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Starbucks’ instant coffee launch invites skepticism from analysts

Starbucks’ instant coffee launch invites skepticism from analysts

Editor’s note: Analyze This is a quarterly look at a publicly traded restaurant company that has sparked discussion, for better or worse, among securities analysts. The comments do not necessarily reflect the views of Nation’s Restaurant News nor should any statement be construed as a recommendation to buy or sell any stock.

SEATTLE Starbucks is set to introduce its instant coffee, Via, in select U.S. markets this week. —Continuing its new-product blitz,

The newest Starbucks promotion, following the introduction of morning “breakfast pairings” for less than $4, will be sold in Starbucks stores and in Target and Costco locations. It is poised to tap into the $17 billion global market for instant coffee and the 25 billion domestic cups of at-home brewed coffee, sources said. Via will be available in Seattle and Chicago first, followed by London, and a systemwide domestic launch is expected in the fall of this year. —Continuing its new-product blitz,

“This is a big move for us,” said Starbucks Corp. chairman and chief executive Howard Schultz. “The opportunity to reinvent a category, create new rituals and grow our customer base is substantial.” —Continuing its new-product blitz,

Some securities analysts that follow the coffeehouse operator are not so sure. Turnaround efforts for the troubled 16,000-unit chain—which has reported drops in same-store sales and profits and millions of dollars in charges for store closures and corporate layoffs—should focus on driving store traffic, reducing costs and holding back on growth, analysts contend. An instant-coffee product may pay dividends in the long run, some said, but Via is not Starbucks’ needed sales catalyst. —Continuing its new-product blitz,

Nicole Miller Regan Piper Jaffray & Co. —Continuing its new-product blitz,

Miller Regan said Via could provide Starbucks a long-term incremental sales lift of $1.7 billion per year, and assuming a 95-percent flow-through and a 33-percent tax rate, a 7-cents-per-share earnings lift. Still, she said, Via and its potential does not hide the troubles Starbucks still faces. —Continuing its new-product blitz,

“The progress—or lack thereof—of the turnaround process overshadows any longer-term perceived benefits of product innovation,” she said. “While we sincerely applaud management’s commitment to its coffee core, this launch does not reflect ‘the’ inflection point.” —Continuing its new-product blitz,

Miller Regan did not change any fiscal 2009 projections for Starbucks and maintained her Neutral rating on the company’s stock. —Continuing its new-product blitz,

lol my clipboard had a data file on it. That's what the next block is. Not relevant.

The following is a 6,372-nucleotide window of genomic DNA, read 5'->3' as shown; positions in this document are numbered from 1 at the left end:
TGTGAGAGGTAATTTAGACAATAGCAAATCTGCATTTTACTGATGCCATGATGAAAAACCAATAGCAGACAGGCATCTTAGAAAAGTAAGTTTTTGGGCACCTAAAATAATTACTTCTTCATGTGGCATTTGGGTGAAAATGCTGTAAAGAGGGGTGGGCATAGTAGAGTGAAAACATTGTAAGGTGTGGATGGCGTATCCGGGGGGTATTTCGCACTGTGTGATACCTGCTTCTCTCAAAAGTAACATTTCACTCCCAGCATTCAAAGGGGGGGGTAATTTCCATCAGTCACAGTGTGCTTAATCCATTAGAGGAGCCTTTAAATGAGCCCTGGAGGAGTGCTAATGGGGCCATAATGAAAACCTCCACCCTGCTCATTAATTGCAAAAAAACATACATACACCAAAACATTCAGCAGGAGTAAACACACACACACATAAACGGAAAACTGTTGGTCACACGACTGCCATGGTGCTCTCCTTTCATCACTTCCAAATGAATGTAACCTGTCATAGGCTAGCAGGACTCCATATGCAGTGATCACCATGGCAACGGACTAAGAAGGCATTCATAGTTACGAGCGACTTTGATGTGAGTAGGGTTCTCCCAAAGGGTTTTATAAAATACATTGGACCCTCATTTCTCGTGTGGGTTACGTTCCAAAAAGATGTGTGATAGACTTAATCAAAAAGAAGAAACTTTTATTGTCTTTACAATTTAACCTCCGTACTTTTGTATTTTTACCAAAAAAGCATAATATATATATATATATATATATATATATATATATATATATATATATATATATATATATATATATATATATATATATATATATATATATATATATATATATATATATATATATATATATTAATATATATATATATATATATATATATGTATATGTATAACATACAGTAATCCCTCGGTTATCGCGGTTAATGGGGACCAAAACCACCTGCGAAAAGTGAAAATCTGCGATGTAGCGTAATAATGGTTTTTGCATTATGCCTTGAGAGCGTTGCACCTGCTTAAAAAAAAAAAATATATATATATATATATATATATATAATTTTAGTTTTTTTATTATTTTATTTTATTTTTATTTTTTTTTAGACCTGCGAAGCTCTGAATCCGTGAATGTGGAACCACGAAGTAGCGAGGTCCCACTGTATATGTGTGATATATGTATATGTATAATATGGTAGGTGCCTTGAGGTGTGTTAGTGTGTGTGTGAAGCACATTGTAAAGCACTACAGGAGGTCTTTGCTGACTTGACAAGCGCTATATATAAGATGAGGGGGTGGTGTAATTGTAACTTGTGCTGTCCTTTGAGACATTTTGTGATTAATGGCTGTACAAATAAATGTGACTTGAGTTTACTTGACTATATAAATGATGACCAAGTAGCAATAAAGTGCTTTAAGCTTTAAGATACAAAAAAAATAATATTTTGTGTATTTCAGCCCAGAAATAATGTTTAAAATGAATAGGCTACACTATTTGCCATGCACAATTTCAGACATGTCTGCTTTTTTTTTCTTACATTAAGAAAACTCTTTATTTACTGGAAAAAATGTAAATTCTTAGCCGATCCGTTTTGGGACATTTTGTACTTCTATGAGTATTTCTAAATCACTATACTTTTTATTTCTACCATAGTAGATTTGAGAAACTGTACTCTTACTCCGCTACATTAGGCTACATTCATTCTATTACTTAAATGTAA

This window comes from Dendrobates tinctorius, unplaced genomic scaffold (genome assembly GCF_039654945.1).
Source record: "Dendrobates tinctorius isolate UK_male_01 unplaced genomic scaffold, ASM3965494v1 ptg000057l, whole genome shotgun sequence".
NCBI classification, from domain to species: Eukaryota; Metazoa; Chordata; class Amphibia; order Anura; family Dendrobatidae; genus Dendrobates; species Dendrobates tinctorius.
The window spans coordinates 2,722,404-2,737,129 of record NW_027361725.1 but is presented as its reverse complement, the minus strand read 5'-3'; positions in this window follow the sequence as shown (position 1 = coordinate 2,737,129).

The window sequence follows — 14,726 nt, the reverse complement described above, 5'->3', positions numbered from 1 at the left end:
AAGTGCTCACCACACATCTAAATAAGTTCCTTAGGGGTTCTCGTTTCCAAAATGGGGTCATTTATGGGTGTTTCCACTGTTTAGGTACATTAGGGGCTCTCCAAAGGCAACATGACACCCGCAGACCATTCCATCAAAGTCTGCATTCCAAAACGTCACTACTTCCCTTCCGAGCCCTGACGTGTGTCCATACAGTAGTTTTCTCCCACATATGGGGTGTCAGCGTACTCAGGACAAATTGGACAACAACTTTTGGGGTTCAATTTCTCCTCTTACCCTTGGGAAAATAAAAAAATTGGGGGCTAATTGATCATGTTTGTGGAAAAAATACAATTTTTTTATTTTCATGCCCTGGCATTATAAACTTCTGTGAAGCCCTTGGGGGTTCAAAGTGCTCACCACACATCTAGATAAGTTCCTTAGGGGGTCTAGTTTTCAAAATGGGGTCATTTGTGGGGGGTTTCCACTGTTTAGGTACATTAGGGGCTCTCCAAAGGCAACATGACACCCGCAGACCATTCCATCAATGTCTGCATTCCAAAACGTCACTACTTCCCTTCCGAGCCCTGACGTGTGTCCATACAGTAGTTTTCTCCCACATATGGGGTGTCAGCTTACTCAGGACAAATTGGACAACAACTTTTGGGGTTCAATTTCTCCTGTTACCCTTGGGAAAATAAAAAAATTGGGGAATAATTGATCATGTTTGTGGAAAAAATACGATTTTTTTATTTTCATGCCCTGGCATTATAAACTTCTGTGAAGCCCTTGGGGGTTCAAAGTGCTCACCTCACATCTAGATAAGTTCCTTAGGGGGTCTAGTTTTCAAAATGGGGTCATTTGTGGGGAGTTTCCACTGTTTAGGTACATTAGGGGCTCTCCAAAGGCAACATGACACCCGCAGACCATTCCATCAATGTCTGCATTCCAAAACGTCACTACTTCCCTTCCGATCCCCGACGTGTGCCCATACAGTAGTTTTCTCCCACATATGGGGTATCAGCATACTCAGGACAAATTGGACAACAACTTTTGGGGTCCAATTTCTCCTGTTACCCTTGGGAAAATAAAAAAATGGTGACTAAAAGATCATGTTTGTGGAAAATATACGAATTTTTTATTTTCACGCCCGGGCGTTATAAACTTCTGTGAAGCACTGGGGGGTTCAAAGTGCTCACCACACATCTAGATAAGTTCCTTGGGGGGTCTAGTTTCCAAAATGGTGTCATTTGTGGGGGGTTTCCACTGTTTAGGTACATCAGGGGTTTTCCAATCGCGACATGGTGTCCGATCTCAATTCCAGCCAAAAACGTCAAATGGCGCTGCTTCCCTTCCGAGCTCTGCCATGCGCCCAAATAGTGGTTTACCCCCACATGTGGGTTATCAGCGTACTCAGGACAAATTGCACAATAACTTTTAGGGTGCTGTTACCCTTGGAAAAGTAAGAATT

Joe Buckley Banc of America Securities–Merrill Lynch —Continuing its new-product blitz,

Buckley said an instant-coffee product should be viewed as a long-term brand strategy and one that may be more relevant to Starbucks’ overseas operations. In addition, he said, cost analysis of Via would be imperative to gauge the product’s effectiveness going forward. Costs associated with the introduction probably won’t be seen until Starbucks’ fiscal 2010, which begins in October. —Continuing its new-product blitz,

“We think a ‘wait and see’ approach with respect to the potential of Starbucks Via is appropriate,” he said. —Continuing its new-product blitz,

Buckley did not change any fiscal 2009 targets and maintained a Neutral rating on the company’s stock. —Continuing its new-product blitz,

“The opportunity sounds more significant internationally, where instant coffee seems to be more readily accepted,” he said. “We think U.S. consumer perceptions of instant coffee and the Starbucks brand are currently incompatible.” —Continuing its new-product blitz,

Jeff Farmer Jefferies & Co. Inc. —Continuing its new-product blitz,

Starbucks’ instant coffee, while no doubt the highest-quality offering in the segment, does nothing to address the chain’s main problem of falling retail store traffic, Farmer said. —Continuing its new-product blitz,

“Starbucks is aggressively pursuing every revenue opportunity it has and, in our view, should be applauded for its actions,” he said. “Unfortunately, Starbucks is first and foremost a retail store business—84 percent of revenues [are] from company-owned retail stores—and therefore must see a stabilization of retail traffic for the stock to mount a recovery.” —Continuing its new-product blitz,

In addition, Farmer questioned the motives of a product introduction today, after it had spent 20 years developing Via. —Continuing its new-product blitz,

“Starbucks claims that after almost 20 years of experimenting with instant coffee, it has only recently ‘cracked the code,’” Farmer said. “We believe that a more likely explanation for the timing of the introduction is that Starbucks has never had a need to pull this lever.” —Continuing its new-product blitz,

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